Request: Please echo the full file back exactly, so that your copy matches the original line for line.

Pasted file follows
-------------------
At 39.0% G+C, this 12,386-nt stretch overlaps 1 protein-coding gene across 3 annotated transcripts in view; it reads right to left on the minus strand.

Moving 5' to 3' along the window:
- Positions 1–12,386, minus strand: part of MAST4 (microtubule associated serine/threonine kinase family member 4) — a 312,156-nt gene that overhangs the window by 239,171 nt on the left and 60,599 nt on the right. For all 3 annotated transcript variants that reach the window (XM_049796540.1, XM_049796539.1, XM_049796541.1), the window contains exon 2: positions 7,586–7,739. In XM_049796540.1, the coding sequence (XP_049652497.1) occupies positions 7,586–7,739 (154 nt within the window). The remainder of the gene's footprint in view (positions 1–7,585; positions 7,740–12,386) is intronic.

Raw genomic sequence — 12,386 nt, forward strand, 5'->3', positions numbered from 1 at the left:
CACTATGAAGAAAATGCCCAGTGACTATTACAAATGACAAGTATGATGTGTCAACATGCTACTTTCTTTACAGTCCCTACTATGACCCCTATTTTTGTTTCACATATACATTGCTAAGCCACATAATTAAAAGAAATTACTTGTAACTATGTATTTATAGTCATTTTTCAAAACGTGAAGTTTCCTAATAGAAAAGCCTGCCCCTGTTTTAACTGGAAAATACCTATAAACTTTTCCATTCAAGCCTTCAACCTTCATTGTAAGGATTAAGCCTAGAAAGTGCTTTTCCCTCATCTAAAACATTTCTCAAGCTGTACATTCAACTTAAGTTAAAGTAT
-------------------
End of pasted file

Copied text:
At 39.0% G+C, this 12,386-nt stretch overlaps 1 protein-coding gene across 3 annotated transcripts in view; it reads right to left on the minus strand.

Moving 5' to 3' along the window:
- Positions 1–12,386, minus strand: part of MAST4 (microtubule associated serine/threonine kinase family member 4) — a 312,156-nt gene that overhangs the window by 239,171 nt on the left and 60,599 nt on the right. For all 3 annotated transcript variants that reach the window (XM_049796540.1, XM_049796539.1, XM_049796541.1), the window contains exon 2: positions 7,586–7,739. In XM_049796540.1, the coding sequence (XP_049652497.1) occupies positions 7,586–7,739 (154 nt within the window). The remainder of the gene's footprint in view (positions 1–7,585; positions 7,740–12,386) is intronic.

Raw genomic sequence — 12,386 nt, forward strand, 5'->3', positions numbered from 1 at the left:
CACTATGAAGAAAATGCCCAGTGACTATTACAAATGACAAGTATGATGTGTCAACATGCTACTTTCTTTACAGTCCCTACTATGACCCCTATTTTTGTTTCACATATACATTGCTAAGCCACATAATTAAAAGAAATTACTTGTAACTATGTATTTATAGTCATTTTTCAAAACGTGAAGTTTCCTAATAGAAAAGCCTGCCCCTGTTTTAACTGGAAAATACCTATAAACTTTTCCATTCAAGCCTTCAACCTTCATTGTAAGGATTAAGCCTAGAAAGTGCTTTTCCCTCATCTAAAACATTTCTCAAGCTGTACATTCAACTTAAGTTAAAGTAT